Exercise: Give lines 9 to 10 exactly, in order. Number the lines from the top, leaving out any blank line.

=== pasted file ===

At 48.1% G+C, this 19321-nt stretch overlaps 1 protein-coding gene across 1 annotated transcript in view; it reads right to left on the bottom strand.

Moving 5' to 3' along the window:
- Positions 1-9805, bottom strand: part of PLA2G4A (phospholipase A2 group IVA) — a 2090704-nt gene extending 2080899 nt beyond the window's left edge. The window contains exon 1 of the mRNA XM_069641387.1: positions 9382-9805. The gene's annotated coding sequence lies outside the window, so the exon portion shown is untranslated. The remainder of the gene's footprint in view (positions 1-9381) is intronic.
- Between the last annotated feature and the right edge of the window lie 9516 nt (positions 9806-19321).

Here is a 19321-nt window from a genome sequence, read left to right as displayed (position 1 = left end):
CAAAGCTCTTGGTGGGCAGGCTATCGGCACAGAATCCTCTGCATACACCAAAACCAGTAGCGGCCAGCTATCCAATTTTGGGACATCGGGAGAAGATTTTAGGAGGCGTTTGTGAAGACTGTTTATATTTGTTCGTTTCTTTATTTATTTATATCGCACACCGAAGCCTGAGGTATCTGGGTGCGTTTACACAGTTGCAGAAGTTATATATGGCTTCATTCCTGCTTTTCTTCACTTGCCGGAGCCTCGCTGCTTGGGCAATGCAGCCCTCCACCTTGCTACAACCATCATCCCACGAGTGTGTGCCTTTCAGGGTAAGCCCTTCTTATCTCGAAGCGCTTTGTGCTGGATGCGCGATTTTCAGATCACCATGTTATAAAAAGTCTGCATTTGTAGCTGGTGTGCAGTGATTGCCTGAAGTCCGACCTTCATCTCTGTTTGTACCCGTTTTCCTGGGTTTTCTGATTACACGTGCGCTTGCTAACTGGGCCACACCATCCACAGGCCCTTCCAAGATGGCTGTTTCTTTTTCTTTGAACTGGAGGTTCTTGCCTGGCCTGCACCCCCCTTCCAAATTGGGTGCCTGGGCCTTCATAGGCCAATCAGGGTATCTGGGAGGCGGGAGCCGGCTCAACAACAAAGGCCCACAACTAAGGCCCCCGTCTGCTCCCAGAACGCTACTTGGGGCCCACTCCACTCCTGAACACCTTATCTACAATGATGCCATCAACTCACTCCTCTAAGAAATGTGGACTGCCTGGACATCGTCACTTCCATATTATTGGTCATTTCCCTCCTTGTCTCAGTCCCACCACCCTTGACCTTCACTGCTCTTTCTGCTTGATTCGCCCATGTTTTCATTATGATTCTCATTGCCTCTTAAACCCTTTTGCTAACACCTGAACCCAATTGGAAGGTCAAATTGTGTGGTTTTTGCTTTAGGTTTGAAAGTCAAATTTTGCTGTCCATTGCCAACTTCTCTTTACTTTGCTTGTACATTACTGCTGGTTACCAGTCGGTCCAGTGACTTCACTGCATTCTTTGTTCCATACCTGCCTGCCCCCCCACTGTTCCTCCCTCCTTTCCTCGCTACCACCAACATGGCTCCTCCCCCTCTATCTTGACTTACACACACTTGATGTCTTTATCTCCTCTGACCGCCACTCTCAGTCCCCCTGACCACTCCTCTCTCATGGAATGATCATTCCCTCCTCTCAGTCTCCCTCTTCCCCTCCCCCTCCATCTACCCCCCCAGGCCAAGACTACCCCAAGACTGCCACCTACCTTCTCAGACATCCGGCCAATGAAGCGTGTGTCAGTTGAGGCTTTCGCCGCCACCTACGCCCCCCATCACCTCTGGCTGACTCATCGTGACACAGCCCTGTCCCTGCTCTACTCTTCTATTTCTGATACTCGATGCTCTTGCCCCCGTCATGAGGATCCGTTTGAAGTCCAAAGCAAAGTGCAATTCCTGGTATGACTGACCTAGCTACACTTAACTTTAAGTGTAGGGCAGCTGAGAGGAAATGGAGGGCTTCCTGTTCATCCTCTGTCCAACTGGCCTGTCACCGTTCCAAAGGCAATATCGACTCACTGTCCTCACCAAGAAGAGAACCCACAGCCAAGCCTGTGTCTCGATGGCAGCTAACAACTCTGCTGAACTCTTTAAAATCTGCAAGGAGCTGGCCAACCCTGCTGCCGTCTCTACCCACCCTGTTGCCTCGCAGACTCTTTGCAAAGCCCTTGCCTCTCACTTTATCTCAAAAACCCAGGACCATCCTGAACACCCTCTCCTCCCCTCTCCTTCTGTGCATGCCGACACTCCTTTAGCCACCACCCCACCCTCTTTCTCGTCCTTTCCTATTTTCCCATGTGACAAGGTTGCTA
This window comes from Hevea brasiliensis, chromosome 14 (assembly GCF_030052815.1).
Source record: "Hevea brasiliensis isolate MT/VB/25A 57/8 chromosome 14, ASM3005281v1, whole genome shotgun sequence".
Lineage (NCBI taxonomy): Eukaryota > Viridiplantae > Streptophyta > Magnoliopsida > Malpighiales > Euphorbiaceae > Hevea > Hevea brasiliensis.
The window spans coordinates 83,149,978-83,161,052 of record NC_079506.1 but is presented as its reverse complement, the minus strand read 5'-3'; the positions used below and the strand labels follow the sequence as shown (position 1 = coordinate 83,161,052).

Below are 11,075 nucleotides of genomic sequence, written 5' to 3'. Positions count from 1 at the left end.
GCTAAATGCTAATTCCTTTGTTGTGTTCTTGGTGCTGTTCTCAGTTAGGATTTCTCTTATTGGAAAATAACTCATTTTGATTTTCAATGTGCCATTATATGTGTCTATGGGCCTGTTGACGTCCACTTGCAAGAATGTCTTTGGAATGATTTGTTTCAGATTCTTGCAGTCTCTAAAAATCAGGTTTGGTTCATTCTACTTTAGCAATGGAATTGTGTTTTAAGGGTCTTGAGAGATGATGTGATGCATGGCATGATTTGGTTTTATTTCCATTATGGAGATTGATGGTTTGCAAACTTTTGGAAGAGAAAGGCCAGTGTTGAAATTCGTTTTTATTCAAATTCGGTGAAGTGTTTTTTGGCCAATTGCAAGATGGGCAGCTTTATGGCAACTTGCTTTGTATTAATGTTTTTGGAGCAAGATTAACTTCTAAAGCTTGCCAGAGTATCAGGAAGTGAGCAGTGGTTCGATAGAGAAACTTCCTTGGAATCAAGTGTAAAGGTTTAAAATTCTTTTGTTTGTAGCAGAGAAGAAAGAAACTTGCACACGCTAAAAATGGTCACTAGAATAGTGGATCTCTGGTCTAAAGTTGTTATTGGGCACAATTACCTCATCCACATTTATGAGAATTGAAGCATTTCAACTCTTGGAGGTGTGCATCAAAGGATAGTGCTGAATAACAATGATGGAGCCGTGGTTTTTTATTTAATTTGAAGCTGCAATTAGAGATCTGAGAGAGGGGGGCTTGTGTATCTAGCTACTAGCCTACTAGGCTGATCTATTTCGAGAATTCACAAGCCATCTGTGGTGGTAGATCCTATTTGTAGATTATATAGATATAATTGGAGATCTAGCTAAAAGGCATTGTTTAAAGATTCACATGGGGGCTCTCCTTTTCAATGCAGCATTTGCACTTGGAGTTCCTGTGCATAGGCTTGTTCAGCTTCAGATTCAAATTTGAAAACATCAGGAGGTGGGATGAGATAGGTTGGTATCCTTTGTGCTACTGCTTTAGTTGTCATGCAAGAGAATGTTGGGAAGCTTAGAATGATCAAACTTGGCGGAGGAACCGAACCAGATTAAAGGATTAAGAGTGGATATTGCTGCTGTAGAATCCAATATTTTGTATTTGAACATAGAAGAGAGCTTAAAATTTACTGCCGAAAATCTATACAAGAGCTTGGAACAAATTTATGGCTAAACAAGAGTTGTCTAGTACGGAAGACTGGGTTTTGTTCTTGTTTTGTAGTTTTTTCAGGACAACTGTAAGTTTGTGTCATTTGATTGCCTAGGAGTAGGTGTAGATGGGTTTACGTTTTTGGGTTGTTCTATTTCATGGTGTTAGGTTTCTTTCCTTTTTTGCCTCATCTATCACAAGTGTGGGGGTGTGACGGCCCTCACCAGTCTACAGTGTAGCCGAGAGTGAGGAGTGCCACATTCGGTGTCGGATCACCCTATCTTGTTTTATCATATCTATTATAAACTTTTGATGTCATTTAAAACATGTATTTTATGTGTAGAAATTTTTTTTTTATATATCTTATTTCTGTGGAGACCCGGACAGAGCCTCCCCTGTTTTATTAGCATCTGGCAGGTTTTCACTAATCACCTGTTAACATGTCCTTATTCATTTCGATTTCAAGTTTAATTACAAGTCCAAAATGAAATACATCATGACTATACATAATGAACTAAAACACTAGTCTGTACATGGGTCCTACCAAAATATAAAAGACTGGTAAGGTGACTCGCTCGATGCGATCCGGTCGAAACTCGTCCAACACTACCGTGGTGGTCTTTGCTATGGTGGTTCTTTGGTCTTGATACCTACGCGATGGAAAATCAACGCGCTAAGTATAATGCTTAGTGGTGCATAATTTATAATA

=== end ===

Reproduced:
Lineage (NCBI taxonomy): Eukaryota > Viridiplantae > Streptophyta > Magnoliopsida > Malpighiales > Euphorbiaceae > Hevea > Hevea brasiliensis.
The window spans coordinates 83,149,978-83,161,052 of record NC_079506.1 but is presented as its reverse complement, the minus strand read 5'-3'; the positions used below and the strand labels follow the sequence as shown (position 1 = coordinate 83,161,052).